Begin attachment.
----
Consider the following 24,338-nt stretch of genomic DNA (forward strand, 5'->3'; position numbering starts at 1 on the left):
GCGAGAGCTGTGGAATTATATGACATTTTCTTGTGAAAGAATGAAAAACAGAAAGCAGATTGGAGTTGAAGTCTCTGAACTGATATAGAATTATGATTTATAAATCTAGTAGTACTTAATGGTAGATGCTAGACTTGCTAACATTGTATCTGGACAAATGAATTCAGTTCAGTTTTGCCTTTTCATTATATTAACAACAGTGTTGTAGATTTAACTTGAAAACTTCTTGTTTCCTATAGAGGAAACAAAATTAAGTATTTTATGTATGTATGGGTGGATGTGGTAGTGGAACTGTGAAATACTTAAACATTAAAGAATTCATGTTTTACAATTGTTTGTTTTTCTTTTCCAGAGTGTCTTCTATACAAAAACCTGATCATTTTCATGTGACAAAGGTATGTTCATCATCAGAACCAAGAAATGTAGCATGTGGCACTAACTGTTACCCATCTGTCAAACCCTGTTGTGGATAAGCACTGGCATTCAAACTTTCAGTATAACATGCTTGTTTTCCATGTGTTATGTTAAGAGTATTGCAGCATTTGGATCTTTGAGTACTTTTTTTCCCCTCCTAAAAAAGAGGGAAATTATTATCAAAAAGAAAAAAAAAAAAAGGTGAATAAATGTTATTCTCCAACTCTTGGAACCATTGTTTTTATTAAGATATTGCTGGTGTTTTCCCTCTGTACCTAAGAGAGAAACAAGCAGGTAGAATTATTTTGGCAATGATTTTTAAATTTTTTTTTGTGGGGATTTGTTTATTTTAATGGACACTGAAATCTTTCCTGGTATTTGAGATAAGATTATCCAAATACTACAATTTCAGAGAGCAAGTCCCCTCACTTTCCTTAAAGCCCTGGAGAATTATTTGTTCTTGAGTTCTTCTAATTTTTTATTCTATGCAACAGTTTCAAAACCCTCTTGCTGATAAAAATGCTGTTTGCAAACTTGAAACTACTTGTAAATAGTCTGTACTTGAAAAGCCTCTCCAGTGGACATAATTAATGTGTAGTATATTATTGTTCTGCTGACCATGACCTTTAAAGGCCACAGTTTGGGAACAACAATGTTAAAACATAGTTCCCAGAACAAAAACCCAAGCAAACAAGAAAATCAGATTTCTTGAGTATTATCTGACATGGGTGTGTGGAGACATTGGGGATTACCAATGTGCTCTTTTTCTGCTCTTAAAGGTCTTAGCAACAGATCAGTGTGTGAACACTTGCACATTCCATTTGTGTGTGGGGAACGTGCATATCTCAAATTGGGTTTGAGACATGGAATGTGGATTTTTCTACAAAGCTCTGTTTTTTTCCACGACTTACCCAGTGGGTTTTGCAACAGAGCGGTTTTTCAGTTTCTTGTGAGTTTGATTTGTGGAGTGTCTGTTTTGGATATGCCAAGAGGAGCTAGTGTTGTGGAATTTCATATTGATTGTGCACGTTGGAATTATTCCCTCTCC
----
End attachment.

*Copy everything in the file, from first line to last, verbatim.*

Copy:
Consider the following 24,338-nt stretch of genomic DNA (forward strand, 5'->3'; position numbering starts at 1 on the left):
GCGAGAGCTGTGGAATTATATGACATTTTCTTGTGAAAGAATGAAAAACAGAAAGCAGATTGGAGTTGAAGTCTCTGAACTGATATAGAATTATGATTTATAAATCTAGTAGTACTTAATGGTAGATGCTAGACTTGCTAACATTGTATCTGGACAAATGAATTCAGTTCAGTTTTGCCTTTTCATTATATTAACAACAGTGTTGTAGATTTAACTTGAAAACTTCTTGTTTCCTATAGAGGAAACAAAATTAAGTATTTTATGTATGTATGGGTGGATGTGGTAGTGGAACTGTGAAATACTTAAACATTAAAGAATTCATGTTTTACAATTGTTTGTTTTTCTTTTCCAGAGTGTCTTCTATACAAAAACCTGATCATTTTCATGTGACAAAGGTATGTTCATCATCAGAACCAAGAAATGTAGCATGTGGCACTAACTGTTACCCATCTGTCAAACCCTGTTGTGGATAAGCACTGGCATTCAAACTTTCAGTATAACATGCTTGTTTTCCATGTGTTATGTTAAGAGTATTGCAGCATTTGGATCTTTGAGTACTTTTTTTCCCCTCCTAAAAAAGAGGGAAATTATTATCAAAAAGAAAAAAAAAAAAAGGTGAATAAATGTTATTCTCCAACTCTTGGAACCATTGTTTTTATTAAGATATTGCTGGTGTTTTCCCTCTGTACCTAAGAGAGAAACAAGCAGGTAGAATTATTTTGGCAATGATTTTTAAATTTTTTTTTGTGGGGATTTGTTTATTTTAATGGACACTGAAATCTTTCCTGGTATTTGAGATAAGATTATCCAAATACTACAATTTCAGAGAGCAAGTCCCCTCACTTTCCTTAAAGCCCTGGAGAATTATTTGTTCTTGAGTTCTTCTAATTTTTTATTCTATGCAACAGTTTCAAAACCCTCTTGCTGATAAAAATGCTGTTTGCAAACTTGAAACTACTTGTAAATAGTCTGTACTTGAAAAGCCTCTCCAGTGGACATAATTAATGTGTAGTATATTATTGTTCTGCTGACCATGACCTTTAAAGGCCACAGTTTGGGAACAACAATGTTAAAACATAGTTCCCAGAACAAAAACCCAAGCAAACAAGAAAATCAGATTTCTTGAGTATTATCTGACATGGGTGTGTGGAGACATTGGGGATTACCAATGTGCTCTTTTTCTGCTCTTAAAGGTCTTAGCAACAGATCAGTGTGTGAACACTTGCACATTCCATTTGTGTGTGGGGAACGTGCATATCTCAAATTGGGTTTGAGACATGGAATGTGGATTTTTCTACAAAGCTCTGTTTTTTTCCACGACTTACCCAGTGGGTTTTGCAACAGAGCGGTTTTTCAGTTTCTTGTGAGTTTGATTTGTGGAGTGTCTGTTTTGGATATGCCAAGAGGAGCTAGTGTTGTGGAATTTCATATTGATTGTGCACGTTGGAATTATTCCCTCTCC